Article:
Many things have happened to me whilst in Germany.
1. I lost my wallet on Day 1 of my first year there. When it was discovered three weeks later, I hugged the elderly professor who headed my department so fiercely that my strapless bra snapped and dropped to my feet. How do you say "awkward" auf Deutsch?
2. I once got quite lost in a pleasant suburb--and by quite lost I mean for three or four hours lost-- because I kept following "Einwegstrasse," which I couldn't find on a map, in the hopes that it would lead to a main drag. Einwegstrasse means "one-way street." Did not know that. The bus driver in front of whose accordion vehicle I leapt, wild eyed and sweaty, clutching a now sour quart of milk, and gasping "Universitat, Universitat" probably still wakes up shaking.
3. I lived in Germany for two years, more than a decade apart. Both times, a Bush was the American president and there was a war in Iraq. Berlin has called to plead that I never return.
4. i marched in the rain for something that I didn't really understand, but which involved a number of my professor friends, beneath a banner made from a blue flannel flowery bedsheet onto which something in red had been written--again, no idea. This was the single most politically activist thing I had done in my life up until then.
5. I went to Rostock. One ought not to do that. Despite this:
6. I was refused dinner rolls in my village bakery until I could pronounce the word properly. Some mornings, it took upward of 5 minutes while a line formed behind me.
7. I practiced the phrase "Would you please repair my spectacles?" for 45 minutes--then, upon entering the optometrist's, promptly burst into wordless tears, produced my broken glasses like a burnt offering, and was given chocolate and a pat on the head. I was 40 years old.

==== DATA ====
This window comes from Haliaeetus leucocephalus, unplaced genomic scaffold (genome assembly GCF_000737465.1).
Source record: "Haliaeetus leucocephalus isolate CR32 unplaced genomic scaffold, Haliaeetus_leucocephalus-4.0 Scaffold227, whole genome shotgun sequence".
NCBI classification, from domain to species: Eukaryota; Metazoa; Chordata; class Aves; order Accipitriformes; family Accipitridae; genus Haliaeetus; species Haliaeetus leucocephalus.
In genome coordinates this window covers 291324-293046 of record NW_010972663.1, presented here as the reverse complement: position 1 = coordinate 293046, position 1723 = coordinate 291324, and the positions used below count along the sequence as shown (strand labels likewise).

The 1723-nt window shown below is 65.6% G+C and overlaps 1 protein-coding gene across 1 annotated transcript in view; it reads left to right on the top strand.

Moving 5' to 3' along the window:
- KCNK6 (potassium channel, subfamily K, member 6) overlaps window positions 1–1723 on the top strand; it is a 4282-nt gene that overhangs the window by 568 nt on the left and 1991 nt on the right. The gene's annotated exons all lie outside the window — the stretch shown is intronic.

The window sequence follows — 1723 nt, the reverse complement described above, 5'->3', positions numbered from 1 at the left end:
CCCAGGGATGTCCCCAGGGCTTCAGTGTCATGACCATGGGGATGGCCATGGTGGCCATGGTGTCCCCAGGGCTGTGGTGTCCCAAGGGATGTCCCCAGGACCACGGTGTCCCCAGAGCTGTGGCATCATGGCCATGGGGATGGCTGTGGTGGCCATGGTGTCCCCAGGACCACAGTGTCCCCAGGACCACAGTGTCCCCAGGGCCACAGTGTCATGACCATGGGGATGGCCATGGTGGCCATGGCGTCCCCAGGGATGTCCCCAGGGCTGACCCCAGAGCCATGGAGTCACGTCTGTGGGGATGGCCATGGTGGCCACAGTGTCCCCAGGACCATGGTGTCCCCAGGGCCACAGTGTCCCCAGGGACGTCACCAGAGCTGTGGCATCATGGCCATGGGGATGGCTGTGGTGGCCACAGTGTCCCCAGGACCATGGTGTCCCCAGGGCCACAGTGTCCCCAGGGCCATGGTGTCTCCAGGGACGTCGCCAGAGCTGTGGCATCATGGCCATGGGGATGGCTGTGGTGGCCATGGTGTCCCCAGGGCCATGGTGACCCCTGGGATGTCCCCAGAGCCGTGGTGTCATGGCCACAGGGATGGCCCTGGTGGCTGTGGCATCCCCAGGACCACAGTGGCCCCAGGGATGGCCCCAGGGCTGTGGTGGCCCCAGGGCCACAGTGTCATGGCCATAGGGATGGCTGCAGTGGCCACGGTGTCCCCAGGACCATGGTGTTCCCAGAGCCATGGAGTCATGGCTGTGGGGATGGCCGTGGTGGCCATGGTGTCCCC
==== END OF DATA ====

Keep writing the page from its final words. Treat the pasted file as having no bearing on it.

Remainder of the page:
8. A woman I befriended at the bus stop came for dinner, drank too much, played with the sharp knives and told me how much she loved my husband. I think. She might have been complementing me on my egg salad. It's hard to explain to someone why you are breaking off a friendship if it could have been either of those two things.
I could also compile a list of what you should do whilst in Germany, of course--and number one on that list is this:
Those people know how to deal with pregnant ladies, even freaked out first-timers who are old enough to be grandmothers. Within ten minutes of discovering beyond doubt that I was with child, I had a preggo passport (a very handy little book that recorded all my tests, results, and ultrasound pictures--of which there were many), a prescription for sexy black thigh-high pregnancy hose, a prescription for vitamins, a prescription for soothing herbal creams and lotions, a three-page list of what to eat and what not to eat, strict instructions about napping *every* afternoon, and very sensible advice on coffee and alcohol: "no more than 3 cups of coffee and 2 glasses of wine or beer a day."
Whenever I think about my pregnancy, I think about being wrapped up securely by German socialized medicine, cosseted and mollified, looked after with firm kindness, encouraged to eat perhaps a little more bread and cheese as I should really put on a little more weight. The nurses gave me a gift certificate to a local toy store when I saw them for the last time before heading home to Canada.
Some Americans I know of dream about Canadian healthcare. I dream of German healthcare. I wonder whose healthcare the Germans dream of.